With time, I have begun to reacquaint myself with the defence and security elements to the relationship and enhancements to the scientific and innovative sectors. It has been pleasing to see in my time as Ambassador the announcement of a 15-year modernisation plan worth nearly $20 billion to ensure the New Zealand Defence Force has the capabilities it needs to meet the country’s security and defence challenges. Demonstrating New Zealand’s willingness to share the burden of international peace and security is an important part of our relationship here.

Prior to the signing of the Paris Agreement in April, the Royal Society of New Zealand released a report detailing the impacts of climate change for New Zealand. What has been the New Zealand Government’s response to the report?

The report observes that New Zealand is strongly dependent upon international connections and that the way other countries respond to climate change will influence New Zealand’s international trade relationships. This is something that I followed closely in my former capacities as Minister for Trade and for International Climate Change Negotiations. It is important to me that these debates are informed by sound economics, and a real understanding about the carbon cycle. Otherwise, real damage can be done by junk concepts such as “food miles”. Research has shown that New Zealand’s mild climate, greater efficiency, and availability of electricity that is over 90% renewable leads to a very low carbon footprint for its food production, and the amount of carbon emitted by shipping product halfway across the world is about the same as that emitted by driving between the supermarket and one’s home. There is an opportunity for New Zealand agriculture to tell this story as consumers become more conscious of climate change impacts.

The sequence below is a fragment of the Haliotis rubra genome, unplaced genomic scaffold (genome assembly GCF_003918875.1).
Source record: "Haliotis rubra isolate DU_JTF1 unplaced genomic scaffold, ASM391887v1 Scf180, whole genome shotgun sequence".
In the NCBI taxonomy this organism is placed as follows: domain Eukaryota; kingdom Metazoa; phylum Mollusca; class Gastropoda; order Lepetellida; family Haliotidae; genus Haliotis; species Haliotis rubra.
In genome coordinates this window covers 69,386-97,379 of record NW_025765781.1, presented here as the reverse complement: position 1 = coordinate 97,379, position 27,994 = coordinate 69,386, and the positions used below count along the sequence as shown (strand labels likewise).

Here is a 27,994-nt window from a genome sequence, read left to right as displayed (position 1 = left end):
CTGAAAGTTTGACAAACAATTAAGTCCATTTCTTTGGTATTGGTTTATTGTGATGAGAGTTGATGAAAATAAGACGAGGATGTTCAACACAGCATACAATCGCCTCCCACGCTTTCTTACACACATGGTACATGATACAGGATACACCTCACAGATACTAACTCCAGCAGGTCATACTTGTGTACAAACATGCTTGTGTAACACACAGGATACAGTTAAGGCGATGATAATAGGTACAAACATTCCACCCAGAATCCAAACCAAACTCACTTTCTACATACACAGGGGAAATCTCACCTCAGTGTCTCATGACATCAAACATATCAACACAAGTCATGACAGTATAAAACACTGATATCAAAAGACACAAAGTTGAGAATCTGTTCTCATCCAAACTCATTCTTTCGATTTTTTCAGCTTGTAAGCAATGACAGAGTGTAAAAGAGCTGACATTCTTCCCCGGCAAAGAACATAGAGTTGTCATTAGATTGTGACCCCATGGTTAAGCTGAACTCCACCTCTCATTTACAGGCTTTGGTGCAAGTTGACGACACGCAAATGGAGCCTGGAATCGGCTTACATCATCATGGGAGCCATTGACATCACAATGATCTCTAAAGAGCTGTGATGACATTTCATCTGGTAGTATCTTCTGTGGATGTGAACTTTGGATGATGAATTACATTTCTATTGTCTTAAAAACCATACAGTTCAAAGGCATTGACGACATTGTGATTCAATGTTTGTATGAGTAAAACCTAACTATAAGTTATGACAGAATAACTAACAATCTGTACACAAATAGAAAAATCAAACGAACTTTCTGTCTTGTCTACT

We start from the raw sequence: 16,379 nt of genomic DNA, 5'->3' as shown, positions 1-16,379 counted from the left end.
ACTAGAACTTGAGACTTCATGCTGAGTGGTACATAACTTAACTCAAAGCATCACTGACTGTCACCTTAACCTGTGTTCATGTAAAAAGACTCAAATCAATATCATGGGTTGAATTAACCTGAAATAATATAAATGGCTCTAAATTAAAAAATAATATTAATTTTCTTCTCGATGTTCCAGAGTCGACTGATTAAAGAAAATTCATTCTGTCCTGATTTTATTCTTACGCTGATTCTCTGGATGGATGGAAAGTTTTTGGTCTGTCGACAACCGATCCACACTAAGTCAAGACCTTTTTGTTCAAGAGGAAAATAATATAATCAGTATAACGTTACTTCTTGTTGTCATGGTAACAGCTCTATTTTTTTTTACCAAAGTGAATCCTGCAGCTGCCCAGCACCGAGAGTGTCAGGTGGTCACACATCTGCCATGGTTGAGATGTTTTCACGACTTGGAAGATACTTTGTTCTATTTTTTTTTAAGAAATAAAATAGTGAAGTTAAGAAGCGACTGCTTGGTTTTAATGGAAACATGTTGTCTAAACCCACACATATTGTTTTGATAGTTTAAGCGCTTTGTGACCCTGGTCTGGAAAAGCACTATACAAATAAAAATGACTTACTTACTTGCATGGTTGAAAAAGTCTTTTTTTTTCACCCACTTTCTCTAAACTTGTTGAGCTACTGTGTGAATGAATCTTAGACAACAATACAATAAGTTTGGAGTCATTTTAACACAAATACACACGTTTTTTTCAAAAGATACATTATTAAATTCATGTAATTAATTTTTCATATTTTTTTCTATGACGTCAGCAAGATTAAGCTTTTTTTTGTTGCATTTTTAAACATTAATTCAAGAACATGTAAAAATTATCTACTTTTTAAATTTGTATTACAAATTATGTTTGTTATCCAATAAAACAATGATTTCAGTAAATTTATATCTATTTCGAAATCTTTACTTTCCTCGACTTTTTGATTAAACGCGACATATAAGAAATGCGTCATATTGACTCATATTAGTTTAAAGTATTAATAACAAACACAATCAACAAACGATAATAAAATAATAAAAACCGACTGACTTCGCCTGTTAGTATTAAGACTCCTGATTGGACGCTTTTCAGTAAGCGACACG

Because the country is so interconnected with the international economy, the Royal Society of New Zealand report states that “New Zealand cannot chart its response to climate change based on impacts in New Zealand alone.” Since your time as Minister Responsible for Climate Change Issues, what have been some highlights of the New Zealand Government’s work with other countries in this area? How do you see international cooperation reducing the impact of climate change on New Zealand?

As a resource dependent and export dependent economy, New Zealand needs an effective global response to climate change.

The Paris agreement last December was an historic step forward and serves New Zealand’s interests well. It was the first truly global agreement on climate change. All countries are committing to take ambitious action. We can’t underestimate the significance of 185 countries making emission reduction pledges over the course of this year. The Paris Agreement banks these. While they collectively won’t solve global warming in one hit, the new agreement sets up a process for regular, 5 yearly, updates. This sets the world on a clear pathway to a lower-carbon future.

New Zealand’s 2030 target, to reduce emissions to 30 percent below 2005 levels, is a strong contribution to this global effort. At the Paris Conference, Prime Minister Key announced New Zealand would provide up to $200m in climate finance, particularly for Pacific Island countries, over the next four years.

Since 2013, we have been working closely with Pacific Island countries as they transition to renewable sources of energy. At the latest Pacific Energy Conference in Auckland in June, donors committed more than $NZ 1 billion to renewable energy projects in the Pacific. This investment will support Polynesia to achieve more than 50% renewable energy by 2024, provide access to electricity for an estimated 1 million people in Melanesia and support other countries in the Pacific to double their renewable energy generation.